Robertson Dean's performance as Robin Olds is fantastic. This being my 14th audiobook (mostly WW2 history) was by far my favorite. The story really comes to life with the lively 1st person perspective and detailed accounts. I felt like I really understood what was happening in the times and places that the book took me to. Fighter Pilot gave me a perspective on life in the military during WW2 through Vietnam. The story of Robin Olds was absolutely amazing, this is a true American hero that just made me proud from start to finish. Oh, and the really, really best thing about the book was the human perspective. All through the tale I heard his insights, emotions, hopes and dreams. Superb!!!
Lots of action.
The setting of "Poplar Street" was so descriptive. The way it started with the paperboy zig-zagging from house to house on his bike set the scene very nicely. You got to know the people on the block almost instantly.
No, but she is good. Her ability to get dramatic is awesome. She also drops a little nugget towards the end when she sings quite well.
Seth (the autistic boy). At first he seems like a pain in the butt burden for Audrey (his aunt). However, as the story progresses you can see a loving child with a brilliant, if not genius mind.
I enjoyed this King thriller quite a bit and didn't want my adventure on Poplar Street to end!
I think the best part is the solidly built framework of the orphanage. There are many side stories which are great, but this orphanage is thoroughly vetted and the moral issues of the time (and even now) are completely explored. I loved the deviousness of Dr. Larch especially, as a reader I never quite knew what complex web he was weaving. It is a very compelling story from start to finish!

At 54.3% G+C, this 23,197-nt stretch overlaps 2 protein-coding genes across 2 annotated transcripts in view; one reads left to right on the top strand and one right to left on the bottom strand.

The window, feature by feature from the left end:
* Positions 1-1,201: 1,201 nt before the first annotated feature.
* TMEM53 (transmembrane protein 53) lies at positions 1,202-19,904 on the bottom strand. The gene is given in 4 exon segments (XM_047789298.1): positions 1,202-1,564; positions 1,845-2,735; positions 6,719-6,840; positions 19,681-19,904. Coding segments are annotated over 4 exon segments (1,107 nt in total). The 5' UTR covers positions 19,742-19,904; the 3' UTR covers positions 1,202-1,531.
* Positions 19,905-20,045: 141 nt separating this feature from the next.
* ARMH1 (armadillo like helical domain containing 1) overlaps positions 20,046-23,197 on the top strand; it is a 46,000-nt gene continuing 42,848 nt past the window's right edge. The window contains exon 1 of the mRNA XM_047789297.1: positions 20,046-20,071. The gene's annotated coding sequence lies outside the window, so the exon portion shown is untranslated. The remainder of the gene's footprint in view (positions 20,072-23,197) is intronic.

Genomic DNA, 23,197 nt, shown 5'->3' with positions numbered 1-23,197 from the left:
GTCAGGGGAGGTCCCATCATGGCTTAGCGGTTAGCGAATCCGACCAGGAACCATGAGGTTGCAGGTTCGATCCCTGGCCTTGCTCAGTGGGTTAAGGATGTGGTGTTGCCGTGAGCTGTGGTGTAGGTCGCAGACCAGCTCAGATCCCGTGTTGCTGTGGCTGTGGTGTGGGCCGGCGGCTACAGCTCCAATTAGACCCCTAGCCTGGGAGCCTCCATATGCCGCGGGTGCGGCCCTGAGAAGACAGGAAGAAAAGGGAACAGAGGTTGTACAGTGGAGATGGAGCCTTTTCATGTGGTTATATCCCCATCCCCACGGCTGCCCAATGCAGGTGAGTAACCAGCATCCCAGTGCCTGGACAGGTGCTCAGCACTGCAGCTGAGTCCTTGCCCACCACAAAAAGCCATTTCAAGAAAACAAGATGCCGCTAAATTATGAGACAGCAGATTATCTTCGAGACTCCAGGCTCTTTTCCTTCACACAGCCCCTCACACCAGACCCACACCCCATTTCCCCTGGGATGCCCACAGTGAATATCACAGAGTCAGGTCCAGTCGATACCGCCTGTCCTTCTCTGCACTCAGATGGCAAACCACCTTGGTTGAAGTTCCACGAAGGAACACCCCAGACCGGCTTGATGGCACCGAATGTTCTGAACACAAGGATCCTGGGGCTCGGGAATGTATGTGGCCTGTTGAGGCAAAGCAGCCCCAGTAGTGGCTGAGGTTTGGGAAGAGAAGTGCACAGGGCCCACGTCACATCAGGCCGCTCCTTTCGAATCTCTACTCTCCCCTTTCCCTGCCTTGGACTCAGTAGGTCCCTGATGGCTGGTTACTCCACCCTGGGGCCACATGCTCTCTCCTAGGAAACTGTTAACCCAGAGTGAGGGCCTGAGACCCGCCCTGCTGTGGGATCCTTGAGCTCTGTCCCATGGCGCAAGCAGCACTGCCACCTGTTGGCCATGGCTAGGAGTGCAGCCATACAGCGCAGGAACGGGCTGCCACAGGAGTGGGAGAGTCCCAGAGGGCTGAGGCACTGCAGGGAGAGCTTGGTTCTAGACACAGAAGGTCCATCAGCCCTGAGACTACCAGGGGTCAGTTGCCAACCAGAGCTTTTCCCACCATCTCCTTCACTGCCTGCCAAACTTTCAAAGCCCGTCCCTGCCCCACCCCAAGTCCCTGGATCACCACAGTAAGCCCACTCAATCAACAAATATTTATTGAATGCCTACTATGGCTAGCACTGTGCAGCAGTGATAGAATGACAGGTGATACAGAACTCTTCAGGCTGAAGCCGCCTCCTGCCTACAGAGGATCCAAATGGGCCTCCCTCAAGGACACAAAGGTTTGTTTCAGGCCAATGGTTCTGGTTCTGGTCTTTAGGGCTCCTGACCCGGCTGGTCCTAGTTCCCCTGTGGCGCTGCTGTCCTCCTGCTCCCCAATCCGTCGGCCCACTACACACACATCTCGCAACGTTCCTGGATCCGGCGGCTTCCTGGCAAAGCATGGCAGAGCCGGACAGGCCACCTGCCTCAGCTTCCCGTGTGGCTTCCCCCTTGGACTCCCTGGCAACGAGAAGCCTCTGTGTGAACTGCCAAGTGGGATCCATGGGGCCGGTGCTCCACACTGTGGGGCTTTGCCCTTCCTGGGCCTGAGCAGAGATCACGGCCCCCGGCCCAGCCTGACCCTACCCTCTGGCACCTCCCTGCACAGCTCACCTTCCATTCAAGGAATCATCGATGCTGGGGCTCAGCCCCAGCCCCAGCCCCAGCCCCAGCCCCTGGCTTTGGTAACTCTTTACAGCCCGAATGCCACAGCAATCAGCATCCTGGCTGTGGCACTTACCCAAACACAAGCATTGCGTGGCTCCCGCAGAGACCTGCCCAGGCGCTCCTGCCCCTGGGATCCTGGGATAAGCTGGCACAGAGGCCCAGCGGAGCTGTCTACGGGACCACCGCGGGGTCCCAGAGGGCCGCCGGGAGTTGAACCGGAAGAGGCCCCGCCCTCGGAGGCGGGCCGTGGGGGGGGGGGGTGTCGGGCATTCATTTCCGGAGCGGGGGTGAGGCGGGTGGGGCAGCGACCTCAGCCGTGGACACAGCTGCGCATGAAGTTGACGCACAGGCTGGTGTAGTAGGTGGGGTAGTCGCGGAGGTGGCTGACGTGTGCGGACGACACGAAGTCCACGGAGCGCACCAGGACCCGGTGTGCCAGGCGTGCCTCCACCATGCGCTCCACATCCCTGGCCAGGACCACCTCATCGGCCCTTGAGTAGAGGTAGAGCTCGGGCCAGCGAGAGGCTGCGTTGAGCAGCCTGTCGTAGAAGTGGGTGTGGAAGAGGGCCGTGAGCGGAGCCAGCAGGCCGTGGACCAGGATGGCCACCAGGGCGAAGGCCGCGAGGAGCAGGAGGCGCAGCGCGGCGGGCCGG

When the assistant Train Station Master came to the orphanage to pay his last respects to the (deceased) Station Master and came up on Dr. Larch performing the autopsy. All of the events leading up to this made it very entertaining.
I just like his reading voice and cadence. I especially liked him in one of my first audio books "The Last Stand of the Tin Can Sailors". He was equally enjoyable here.
Candy's father (forgot his name). He was a lobster trapper but he was rumored to eat hamburgers instead. Very interesting character, he was a tinkerer, an inventor, and near genius in his creativity.
This is my second Irving book, the first was "Owen Meany". I am now on to "The World according to Garp". I have to say that they have all been very enjoyable. I am a Stephen King fan and these novels are similar in a lot of ways. They are both set in Maine and the New England lifestyle is similarly entrenched in them. I am looking forward to reading more of his books!
I liked the development of the characters and the tight setting at the base camp. I wasn't happy that the main characters were "over the top" physically fit, good looking, talented, strong, smart and polite.
The Last Gunfight: The Real Story of the Shootout at the O.K. Corral-And How It Changed the American West.
Not unless it is done like a Marvel Comic.
I wasn't expecting this to be a romance. This is my first Nora Roberts book and I just thought I would give it a try. The audible reviews didn't really suggest the degree of the romance. Caught me by surprise.
Not in my lifetime.
A good Stephen King Novel.
Since there was so little actual dialogue it is hard to tell. The narrator could do Ahab quite well, but the other people sounded alike.
It taught me the meaning of some modern terms such as "Jury Rig" and "There she blows!"
Too wordy and too off-kilter for me.
I am an audio listener by trade.
Jack of course, he is the main man, super talented and powerful in ways that surprise the reader.
Frank Muller was spectacular in the Talisman and he brings the same energy here. His performance of the new characters such as the "Fisherman" and "Mr. Munshun" in a sort of a Red Skelton mumbling jumble made me laugh out loud.